- US Treasury (UST) yields rose in January, with the benchmark 2-year and 10-year yields climbing 44.5 basis points (bps) and 26.7 bps, to 1.18% and 1.78%, respectively. The sell-off in USTs was primarily led by increasing expectations of a more aggressive US Federal Reserve (Fed) tightening cycle.
- The inflationary picture was mixed in December. Headline consumer inflation index (CPI) inflation in India, Indonesia and Singapore accelerated, while similar inflation gauges in China, Malaysia, Thailand and the Philippines moderated. Real gross domestic product (GDP) growth in China, Singapore and the Philippines rebounded in 2021.
- Policy actions by monetary authorities diverged across the region. The People’s Bank of China (PBOC) eased monetary policy further. In contrast, the Bank of Korea raised its policy rate by 25 bps and remained hawkish. The Monetary Authority of Singapore (MAS) in an out-of-cycle move, announced that it will make another “pre-emptive adjustment” to combat rising inflation. Bank Indonesia left its policy rate unchanged but announced changes to its reserve requirement ratio (RRR) for banks.
- We remain cautious on bonds of low yielding countries and regional currencies. Meanwhile, we anticipate US dollar (USD) strength to continue as we head into the Fed’s tightening cycle, especially as US real yields are rising.
- The Asian credit market experienced a challenging start to the year. Asian credits retreated 2.19% in January as UST yields jumped. Asian high-grade (HG) credits declined 1.88%, with spreads rising 4.0 bps. Asian high-yield (HY) returned -3.49%, with spreads widening by 42 bps. By major geographical-segments, Hong Kong credits outperformed while Indonesia credits underperformed. Primary market activity picked up in January.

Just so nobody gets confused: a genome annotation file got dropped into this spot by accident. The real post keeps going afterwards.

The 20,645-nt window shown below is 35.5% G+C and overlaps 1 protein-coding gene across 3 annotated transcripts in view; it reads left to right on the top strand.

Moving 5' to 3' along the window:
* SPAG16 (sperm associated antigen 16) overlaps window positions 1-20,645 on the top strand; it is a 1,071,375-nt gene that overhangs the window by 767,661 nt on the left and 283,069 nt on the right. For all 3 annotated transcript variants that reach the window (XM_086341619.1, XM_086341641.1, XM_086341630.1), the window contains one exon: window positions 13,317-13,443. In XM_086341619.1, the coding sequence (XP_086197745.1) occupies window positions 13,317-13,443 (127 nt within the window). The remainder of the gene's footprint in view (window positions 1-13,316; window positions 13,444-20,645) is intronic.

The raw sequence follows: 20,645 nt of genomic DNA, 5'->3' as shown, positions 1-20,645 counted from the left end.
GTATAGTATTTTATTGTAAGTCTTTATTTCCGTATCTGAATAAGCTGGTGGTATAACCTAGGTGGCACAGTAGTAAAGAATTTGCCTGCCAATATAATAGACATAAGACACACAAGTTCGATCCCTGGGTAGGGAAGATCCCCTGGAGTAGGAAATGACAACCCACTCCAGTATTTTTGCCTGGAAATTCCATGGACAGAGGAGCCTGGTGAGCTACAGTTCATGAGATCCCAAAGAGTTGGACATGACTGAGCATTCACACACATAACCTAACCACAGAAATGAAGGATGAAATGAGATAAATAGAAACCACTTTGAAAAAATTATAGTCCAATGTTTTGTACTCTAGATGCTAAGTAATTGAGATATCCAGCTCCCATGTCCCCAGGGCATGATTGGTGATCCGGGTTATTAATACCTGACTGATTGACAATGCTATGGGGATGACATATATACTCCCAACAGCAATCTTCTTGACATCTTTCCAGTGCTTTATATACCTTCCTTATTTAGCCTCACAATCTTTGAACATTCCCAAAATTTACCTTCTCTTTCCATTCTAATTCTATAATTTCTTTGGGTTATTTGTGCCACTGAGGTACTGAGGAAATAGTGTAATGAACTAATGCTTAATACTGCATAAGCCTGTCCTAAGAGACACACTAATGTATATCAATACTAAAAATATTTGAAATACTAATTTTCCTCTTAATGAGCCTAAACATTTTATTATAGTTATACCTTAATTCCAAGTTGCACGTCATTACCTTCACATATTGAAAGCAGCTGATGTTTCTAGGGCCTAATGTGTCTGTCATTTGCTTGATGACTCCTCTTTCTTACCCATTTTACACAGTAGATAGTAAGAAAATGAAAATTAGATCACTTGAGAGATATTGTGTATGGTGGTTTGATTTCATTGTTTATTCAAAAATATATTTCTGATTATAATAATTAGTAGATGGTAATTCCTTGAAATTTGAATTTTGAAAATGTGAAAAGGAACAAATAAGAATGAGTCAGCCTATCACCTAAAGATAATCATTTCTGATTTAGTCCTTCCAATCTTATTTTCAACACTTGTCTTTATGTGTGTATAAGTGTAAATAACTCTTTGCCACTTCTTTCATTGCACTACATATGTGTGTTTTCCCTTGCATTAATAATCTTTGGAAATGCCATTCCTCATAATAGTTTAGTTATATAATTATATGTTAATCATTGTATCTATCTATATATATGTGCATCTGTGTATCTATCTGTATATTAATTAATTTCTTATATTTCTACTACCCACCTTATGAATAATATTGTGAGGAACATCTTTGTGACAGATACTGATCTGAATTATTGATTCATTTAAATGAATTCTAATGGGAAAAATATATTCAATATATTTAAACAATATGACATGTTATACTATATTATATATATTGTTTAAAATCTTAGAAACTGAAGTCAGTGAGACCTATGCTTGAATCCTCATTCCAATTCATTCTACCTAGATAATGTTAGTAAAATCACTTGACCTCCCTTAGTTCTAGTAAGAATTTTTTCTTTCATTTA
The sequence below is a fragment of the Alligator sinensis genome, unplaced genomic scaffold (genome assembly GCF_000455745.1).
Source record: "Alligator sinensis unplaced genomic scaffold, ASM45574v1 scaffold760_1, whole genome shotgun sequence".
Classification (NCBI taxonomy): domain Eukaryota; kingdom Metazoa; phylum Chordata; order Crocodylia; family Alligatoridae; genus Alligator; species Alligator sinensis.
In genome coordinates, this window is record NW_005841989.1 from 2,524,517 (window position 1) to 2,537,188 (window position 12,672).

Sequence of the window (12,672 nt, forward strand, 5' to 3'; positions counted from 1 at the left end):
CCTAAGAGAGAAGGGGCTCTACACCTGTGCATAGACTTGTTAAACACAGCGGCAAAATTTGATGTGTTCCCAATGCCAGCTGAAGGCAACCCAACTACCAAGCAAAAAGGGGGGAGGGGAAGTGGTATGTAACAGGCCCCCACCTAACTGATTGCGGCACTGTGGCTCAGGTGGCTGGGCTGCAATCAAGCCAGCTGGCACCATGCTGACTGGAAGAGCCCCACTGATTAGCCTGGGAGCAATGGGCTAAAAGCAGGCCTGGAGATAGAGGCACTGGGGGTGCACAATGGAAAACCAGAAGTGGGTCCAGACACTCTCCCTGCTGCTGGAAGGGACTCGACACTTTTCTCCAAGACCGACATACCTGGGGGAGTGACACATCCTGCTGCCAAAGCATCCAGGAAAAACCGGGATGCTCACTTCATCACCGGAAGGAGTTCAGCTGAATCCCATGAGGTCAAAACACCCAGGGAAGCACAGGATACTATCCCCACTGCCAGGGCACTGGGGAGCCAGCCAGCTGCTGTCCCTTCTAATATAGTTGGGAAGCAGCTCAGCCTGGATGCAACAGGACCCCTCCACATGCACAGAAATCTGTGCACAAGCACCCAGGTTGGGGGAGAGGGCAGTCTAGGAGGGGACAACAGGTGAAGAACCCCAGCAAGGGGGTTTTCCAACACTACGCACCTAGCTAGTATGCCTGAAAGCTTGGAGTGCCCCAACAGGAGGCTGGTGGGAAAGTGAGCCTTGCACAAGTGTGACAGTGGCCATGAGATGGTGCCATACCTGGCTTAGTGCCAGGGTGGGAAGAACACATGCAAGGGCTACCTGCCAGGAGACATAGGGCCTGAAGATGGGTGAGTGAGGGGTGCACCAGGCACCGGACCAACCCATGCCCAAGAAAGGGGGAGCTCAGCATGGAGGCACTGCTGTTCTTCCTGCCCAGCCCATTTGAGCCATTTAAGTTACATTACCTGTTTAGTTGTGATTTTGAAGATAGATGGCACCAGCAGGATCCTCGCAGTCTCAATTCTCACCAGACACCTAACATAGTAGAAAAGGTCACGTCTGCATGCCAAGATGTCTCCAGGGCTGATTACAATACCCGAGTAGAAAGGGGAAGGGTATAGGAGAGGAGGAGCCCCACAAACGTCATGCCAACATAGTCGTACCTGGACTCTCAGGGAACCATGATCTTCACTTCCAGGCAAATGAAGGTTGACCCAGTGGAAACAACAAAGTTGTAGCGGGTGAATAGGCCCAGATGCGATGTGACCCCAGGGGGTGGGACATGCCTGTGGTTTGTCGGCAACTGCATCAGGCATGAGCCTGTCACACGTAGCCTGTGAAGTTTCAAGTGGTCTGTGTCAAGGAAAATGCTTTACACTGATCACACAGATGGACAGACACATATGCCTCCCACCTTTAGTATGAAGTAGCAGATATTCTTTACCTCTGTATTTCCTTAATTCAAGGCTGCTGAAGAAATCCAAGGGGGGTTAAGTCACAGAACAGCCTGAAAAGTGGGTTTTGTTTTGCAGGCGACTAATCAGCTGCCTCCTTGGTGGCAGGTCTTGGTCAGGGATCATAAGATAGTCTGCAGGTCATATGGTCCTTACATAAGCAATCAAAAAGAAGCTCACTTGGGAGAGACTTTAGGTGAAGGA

- We believe the macro backdrop and robust corporate credit fundamentals remain supportive of Asia credit spreads, although two key downside risks had materialised. We remain cautious and selective in adding risk over the near-term amid uncertainties surrounding Omicron and the need for more decisive loosening of property sector policies for a sustained turnaround in the China and Asia HY segments.
Asian rates and FX
UST yields rise in January
The UST market started 2022 with its yield curve bear-flattening, with yields climbing across the curve. The sell-off was primarily led by increasing expectations of a more aggressive Fed tightening cycle. This was prompted by data reflecting persistent inflation pressure and the December Federal Open Market Committee (FOMC) minutes which suggested that the Fed’s balance sheet runoff—when the Fed stops reinvesting proceeds from matured bonds—could begin in 2022, close on the heels of its first rate hike. Towards the month-end, the FOMC meeting confirmed market expectations for a March lift-off. While there were no surprises to the statement accompanying the decision, Fed Chairman Jerome Powell’s hawkish comments at the post-meeting press conference were largely construed by markets that there is now a higher risk that the Fed would tighten policy rates at a faster pace compared to the most recent cycle. Overall, the benchmark 2-year and 10-year UST yields rose 44.5 bps and 26.7 bps, to 1.18% and 1.78%, respectively.